Played with the sun itself by Tolkien. Throughout Lord of the Rings we've been told that the forces of Sauron like Orcs, Trolls and Nazgūl are afraid of the sun, and sunlight weakens or outright destroys them. And in the third book, we see Sauron's army on the march to Minas Tirith. Cue the sun fading and the day becoming dark as night.
The pall of darkness is later blown away by a wind out of the west (wind being commanded by Manwė, holiest of the Valar), which also just happens to give Aragorn's stolen boats the extra boost of speed required to provide effective reinforcements to Gondor.
Subverted in the third book, Grave Peril. While attending a vampire ball, a Red Court vampire (less vulnerable to faith than the undead Black Court) laughs at Michael's cross and grabs it mockingly, saying that it was immune to such things. The vampire then immediately bursts into white flame.
Of course it can be played straight depending on the person. In the Dresdenverse holy symbols only work if the person who is using it to protect himself actually has faith in what the symbol stands for. So a cross held by someone who has no faith is only holding a useless trinket. In Michael's case, he is literally a holy warrior chosen by god.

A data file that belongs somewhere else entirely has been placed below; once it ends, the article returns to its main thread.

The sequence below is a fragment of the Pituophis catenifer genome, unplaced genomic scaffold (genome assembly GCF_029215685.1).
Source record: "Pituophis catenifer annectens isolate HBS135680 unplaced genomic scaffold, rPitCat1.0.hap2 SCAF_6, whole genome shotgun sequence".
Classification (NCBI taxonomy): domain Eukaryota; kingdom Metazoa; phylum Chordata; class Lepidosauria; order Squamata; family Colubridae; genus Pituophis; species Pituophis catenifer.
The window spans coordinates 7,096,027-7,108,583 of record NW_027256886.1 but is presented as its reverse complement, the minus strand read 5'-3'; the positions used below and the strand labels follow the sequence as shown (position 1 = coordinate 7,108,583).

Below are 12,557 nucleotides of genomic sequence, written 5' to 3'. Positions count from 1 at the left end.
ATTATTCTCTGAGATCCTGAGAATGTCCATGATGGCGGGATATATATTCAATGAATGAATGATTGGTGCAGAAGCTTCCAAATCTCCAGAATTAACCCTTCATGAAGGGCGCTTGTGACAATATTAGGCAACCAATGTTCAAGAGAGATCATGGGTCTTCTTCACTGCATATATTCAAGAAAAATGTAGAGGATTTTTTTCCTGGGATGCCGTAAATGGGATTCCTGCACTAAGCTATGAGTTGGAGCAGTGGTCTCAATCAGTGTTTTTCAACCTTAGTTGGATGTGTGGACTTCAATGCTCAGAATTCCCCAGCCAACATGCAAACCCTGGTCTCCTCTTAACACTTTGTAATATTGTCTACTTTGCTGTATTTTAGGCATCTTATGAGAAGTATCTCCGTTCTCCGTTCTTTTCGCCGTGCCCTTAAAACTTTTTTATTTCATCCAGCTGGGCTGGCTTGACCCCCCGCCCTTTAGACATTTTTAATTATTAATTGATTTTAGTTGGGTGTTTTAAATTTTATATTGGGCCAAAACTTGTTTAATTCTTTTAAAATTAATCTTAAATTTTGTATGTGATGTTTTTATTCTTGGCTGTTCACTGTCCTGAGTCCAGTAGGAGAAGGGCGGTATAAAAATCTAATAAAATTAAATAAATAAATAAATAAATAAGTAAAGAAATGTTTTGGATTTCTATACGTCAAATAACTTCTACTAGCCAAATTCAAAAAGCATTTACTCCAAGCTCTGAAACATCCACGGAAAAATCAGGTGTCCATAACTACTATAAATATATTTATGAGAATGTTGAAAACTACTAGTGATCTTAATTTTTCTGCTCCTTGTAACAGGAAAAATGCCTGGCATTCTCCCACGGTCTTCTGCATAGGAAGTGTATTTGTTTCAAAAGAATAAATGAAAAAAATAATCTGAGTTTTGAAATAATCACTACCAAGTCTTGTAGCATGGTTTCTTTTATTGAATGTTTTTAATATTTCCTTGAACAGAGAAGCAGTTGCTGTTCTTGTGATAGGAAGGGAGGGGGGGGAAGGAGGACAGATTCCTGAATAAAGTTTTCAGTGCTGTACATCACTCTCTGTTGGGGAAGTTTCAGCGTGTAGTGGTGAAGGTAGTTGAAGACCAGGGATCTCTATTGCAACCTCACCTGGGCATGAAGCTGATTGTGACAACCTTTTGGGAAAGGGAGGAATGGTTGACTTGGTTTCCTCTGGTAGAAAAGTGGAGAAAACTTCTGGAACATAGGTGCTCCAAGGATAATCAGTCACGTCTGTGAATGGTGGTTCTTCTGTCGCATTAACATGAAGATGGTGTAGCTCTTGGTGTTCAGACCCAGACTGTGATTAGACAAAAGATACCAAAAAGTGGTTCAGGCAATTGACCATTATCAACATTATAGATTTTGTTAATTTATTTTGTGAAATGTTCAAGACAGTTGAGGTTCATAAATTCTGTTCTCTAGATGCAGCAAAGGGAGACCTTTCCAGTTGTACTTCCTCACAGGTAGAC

When Harry needs to use something, he uses the pentacle given to him by his mother. To him, it represents his faith in magic guided by human will.
All faeries are burned horribly by the touch of iron. All faeries except Mother Winter. She has iron teeth.
Both the book and film version of The Keep, have a version of this, although the two versions have slightly different circumstances. In both versions one of the German officers holds up a cross to ward off Molassar the vampire. Who is actually not a vampire at all but a sort of Humanoid AbominationEmotion Eater who predates written history. Both times there is a brief moment where it seems to be working, and then Molassar reaches out, grabs the cross, and effortlessly turns it into a twisted lump of metal. Rather more satisfying in the film version because it's happening to the Smug Snake SS Major instead of the noble, conflicted, My Country, Right or Wrong Wehrmacht Captain.
This is because the Haemovores are not actually repelled by holy symbols (like a cross), but rather the faith that their wielder has invested in them. As by this point in the story, the priest's faith is severely wavering, what power he may have had has simply seeped away...
There are numerous examples in Supernatural. Hallowed ground can repel minor demons, but not any that get named/affect the plot. Episode 4.09 I Know What you Did Last Summer features a statue of Mary bleeding from the eyes as the demon Alistair approaches.
The video for Dimmu Borgir's Sacrilegious Scorn has a priest threaten Shagrath with a wooden crucifix. Shagrath merely looks amused, grabs the crucifix, and sets it aflame.